Government is actively considering separating the role of an air accident investigator from the aviation regulator DGCA by establishing an independent organisation for the purpose through a legislation.
An independent Civil Aviation Authority (CAA) is being “actively considered” by the government,which also proposes to set up an independent and impartial investigation body,Directorate General Civil Aviation (DGCA) chief Naseem Zaidi said here.
Maintaining that the CAA would be set up in accordance with the recommendations of the International Civil Aviation Organisation,he said the authority would ensure effective regulatory functions and be established in the line of similar global bodies like the Federal Aviation Administration of the US,CAA in UK and European Aviation Safety Agency (EASA).
In the meanwhile,the DGCA was undergoing restructuring and strengthening process as 550 additional technical positions were being filled up,he said at an international workshop on aviation safety roadmap.
Government would also legislate on implementing ICAO Manual’s Annexe-13 relating to aircraft accident and incident investigations and the Standard and Recommended Practice (SARPs) to ensure their reporting and sharing of the global data reporting system,Zaidi said.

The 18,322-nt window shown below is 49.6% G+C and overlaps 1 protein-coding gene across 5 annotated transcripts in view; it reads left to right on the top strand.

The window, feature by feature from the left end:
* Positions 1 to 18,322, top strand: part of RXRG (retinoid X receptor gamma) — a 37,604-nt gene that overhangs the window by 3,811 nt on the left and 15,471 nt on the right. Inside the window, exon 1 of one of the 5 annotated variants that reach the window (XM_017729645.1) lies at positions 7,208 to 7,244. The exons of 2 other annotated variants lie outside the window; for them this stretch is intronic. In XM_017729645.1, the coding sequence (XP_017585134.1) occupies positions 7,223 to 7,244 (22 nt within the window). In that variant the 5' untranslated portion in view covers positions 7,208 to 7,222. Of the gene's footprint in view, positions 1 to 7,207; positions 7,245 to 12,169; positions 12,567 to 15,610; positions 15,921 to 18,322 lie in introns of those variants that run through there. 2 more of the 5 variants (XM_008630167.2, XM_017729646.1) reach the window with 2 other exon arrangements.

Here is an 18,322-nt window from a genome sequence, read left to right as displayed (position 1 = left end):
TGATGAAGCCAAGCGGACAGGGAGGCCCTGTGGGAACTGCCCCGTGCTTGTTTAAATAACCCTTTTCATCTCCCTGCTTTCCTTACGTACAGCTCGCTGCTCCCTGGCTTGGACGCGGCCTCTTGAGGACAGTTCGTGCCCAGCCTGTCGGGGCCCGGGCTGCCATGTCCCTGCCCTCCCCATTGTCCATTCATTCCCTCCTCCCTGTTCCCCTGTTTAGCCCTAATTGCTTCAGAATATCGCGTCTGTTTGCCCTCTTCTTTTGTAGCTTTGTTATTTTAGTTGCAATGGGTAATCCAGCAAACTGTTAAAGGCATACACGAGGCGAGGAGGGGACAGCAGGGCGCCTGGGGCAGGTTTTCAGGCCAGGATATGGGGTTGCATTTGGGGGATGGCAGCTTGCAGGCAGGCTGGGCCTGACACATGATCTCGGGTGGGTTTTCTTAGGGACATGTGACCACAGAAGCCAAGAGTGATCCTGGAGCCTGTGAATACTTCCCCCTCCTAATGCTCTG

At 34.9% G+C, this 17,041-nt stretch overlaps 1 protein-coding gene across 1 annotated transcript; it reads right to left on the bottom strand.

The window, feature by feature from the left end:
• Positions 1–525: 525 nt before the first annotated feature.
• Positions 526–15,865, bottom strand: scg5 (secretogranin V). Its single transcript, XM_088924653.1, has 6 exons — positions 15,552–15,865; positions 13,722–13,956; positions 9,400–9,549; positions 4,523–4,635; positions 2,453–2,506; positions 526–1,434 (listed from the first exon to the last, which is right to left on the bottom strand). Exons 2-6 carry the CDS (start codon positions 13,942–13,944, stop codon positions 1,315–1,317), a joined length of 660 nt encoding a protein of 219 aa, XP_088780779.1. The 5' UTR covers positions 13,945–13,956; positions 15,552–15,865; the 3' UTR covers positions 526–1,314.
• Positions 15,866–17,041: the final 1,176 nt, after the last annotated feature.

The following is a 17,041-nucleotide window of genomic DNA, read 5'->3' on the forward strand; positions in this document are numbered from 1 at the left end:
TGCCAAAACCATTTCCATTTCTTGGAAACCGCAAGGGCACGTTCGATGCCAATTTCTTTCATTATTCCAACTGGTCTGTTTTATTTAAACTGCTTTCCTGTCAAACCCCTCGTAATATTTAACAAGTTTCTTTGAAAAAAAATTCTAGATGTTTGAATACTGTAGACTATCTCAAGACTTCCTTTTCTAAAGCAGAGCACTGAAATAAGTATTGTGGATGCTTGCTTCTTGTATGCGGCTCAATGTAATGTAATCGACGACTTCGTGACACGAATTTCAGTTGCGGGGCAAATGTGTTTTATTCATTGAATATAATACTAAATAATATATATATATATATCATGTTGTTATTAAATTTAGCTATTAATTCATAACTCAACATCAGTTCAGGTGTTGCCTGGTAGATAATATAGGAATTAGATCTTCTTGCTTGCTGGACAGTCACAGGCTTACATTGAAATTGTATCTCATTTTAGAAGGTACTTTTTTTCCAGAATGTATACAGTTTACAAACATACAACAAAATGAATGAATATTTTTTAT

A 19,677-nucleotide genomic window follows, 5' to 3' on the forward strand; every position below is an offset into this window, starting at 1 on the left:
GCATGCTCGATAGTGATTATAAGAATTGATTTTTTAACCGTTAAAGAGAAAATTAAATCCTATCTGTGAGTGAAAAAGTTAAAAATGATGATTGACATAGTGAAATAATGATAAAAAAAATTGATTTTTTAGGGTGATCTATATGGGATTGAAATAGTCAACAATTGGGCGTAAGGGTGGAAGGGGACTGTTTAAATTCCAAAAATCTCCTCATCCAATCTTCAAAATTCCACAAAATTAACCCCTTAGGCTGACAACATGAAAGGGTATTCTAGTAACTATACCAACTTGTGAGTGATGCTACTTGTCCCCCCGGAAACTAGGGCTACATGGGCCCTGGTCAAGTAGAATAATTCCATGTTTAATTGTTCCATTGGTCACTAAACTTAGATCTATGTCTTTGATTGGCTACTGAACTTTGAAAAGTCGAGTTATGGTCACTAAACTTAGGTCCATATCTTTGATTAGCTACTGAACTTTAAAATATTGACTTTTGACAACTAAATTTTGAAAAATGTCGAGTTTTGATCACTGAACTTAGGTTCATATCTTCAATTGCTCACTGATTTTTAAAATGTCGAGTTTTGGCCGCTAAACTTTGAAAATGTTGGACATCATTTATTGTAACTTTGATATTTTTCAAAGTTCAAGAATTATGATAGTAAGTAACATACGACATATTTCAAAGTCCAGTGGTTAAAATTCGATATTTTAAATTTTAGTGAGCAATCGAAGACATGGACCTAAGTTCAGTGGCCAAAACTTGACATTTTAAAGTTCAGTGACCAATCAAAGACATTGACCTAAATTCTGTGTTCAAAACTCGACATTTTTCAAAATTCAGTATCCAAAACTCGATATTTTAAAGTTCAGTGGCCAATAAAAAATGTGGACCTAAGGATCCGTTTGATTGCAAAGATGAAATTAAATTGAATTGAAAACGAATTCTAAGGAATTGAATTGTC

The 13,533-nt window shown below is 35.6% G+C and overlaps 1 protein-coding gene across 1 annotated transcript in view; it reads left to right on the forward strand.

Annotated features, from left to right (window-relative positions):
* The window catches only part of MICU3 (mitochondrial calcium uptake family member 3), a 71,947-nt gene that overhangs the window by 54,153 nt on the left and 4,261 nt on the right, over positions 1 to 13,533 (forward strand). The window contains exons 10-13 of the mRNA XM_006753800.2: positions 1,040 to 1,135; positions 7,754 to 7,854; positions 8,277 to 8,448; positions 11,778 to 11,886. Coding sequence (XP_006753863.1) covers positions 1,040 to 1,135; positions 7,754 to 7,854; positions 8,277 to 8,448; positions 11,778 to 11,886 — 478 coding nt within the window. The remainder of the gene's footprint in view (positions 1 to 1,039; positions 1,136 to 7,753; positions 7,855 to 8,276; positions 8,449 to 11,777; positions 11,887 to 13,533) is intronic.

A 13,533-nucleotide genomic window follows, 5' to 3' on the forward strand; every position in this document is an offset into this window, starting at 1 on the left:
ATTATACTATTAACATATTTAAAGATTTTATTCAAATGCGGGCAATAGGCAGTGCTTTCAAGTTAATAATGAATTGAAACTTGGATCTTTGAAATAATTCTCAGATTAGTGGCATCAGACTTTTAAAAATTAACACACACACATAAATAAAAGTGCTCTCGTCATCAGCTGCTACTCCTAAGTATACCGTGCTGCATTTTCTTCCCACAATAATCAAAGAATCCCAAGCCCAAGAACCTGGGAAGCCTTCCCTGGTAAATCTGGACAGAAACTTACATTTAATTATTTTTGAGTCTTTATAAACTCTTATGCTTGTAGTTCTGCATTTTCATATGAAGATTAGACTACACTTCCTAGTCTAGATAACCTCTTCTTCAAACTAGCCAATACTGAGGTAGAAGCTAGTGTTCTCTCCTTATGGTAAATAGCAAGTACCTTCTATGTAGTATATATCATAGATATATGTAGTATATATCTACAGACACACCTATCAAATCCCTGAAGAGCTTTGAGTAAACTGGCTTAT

He said a legislative proposal to protect safety data with the purpose of accident prevention was also under examination.
Official sources said the Civil Aviation Ministry was in the process of preparing legislations covering all these aspects.
Following the aircrash in Mangalore last month which claimed 158 lives,Civil Aviation Minister Praful Patel had mooted the idea of separating the roles of a regulator and an investigator and proposed the creation of a dedicated agency to probe accidents on the lines of the US National Transportation Safety Board.
Observing that India was cooperating with FAA,EASA and other such bodies for sharing of information of accidents and incident,Zaidi said DGCA would now onwards publish full accident and incident reports on its website.
He said India has implemented 92 per cent of ICAO’s recommendations on air safety and had retained Category-I or top-most category in the safety audit of the FAA.
“We are going to demonstrate our commitment to safety in the follow up visits of FAA (delegation) in July,” he said.
Inaugurating the workshop,Civil Aviation Secretary M Madhavan Nambiar said while air travel was already the “safest form of transportation”,the challenge for the aviation industry and regulatory agencies was “to make an already safe system safer”.
He said there was a great need for all stakeholders,including the government,airlines and airport operators,the regulators and others to work together,adopt the best international practices and make all aviation systems as safe as possible.
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